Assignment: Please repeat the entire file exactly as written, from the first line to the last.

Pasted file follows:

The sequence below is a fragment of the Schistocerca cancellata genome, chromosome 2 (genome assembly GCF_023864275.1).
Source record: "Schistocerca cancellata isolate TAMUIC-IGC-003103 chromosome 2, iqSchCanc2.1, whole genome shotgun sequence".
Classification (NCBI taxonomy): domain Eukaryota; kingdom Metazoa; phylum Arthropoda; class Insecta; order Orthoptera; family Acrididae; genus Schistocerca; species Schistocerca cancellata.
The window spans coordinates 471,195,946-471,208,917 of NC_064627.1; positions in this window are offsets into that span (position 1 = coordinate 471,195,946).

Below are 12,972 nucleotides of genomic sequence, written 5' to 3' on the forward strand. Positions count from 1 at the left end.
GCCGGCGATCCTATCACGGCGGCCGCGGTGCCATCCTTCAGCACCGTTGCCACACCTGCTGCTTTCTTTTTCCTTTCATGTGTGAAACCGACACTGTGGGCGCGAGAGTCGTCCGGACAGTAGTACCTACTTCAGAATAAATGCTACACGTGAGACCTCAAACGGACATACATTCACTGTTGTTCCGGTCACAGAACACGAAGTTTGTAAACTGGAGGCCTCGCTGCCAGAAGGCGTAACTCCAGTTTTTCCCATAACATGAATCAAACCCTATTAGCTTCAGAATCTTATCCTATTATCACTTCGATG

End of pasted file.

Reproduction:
The sequence below is a fragment of the Schistocerca cancellata genome, chromosome 2 (genome assembly GCF_023864275.1).
Source record: "Schistocerca cancellata isolate TAMUIC-IGC-003103 chromosome 2, iqSchCanc2.1, whole genome shotgun sequence".
Classification (NCBI taxonomy): domain Eukaryota; kingdom Metazoa; phylum Arthropoda; class Insecta; order Orthoptera; family Acrididae; genus Schistocerca; species Schistocerca cancellata.
The window spans coordinates 471,195,946-471,208,917 of NC_064627.1; positions in this window are offsets into that span (position 1 = coordinate 471,195,946).

Below are 12,972 nucleotides of genomic sequence, written 5' to 3' on the forward strand. Positions count from 1 at the left end.
GCCGGCGATCCTATCACGGCGGCCGCGGTGCCATCCTTCAGCACCGTTGCCACACCTGCTGCTTTCTTTTTCCTTTCATGTGTGAAACCGACACTGTGGGCGCGAGAGTCGTCCGGACAGTAGTACCTACTTCAGAATAAATGCTACACGTGAGACCTCAAACGGACATACATTCACTGTTGTTCCGGTCACAGAACACGAAGTTTGTAAACTGGAGGCCTCGCTGCCAGAAGGCGTAACTCCAGTTTTTCCCATAACATGAATCAAACCCTATTAGCTTCAGAATCTTATCCTATTATCACTTCGATG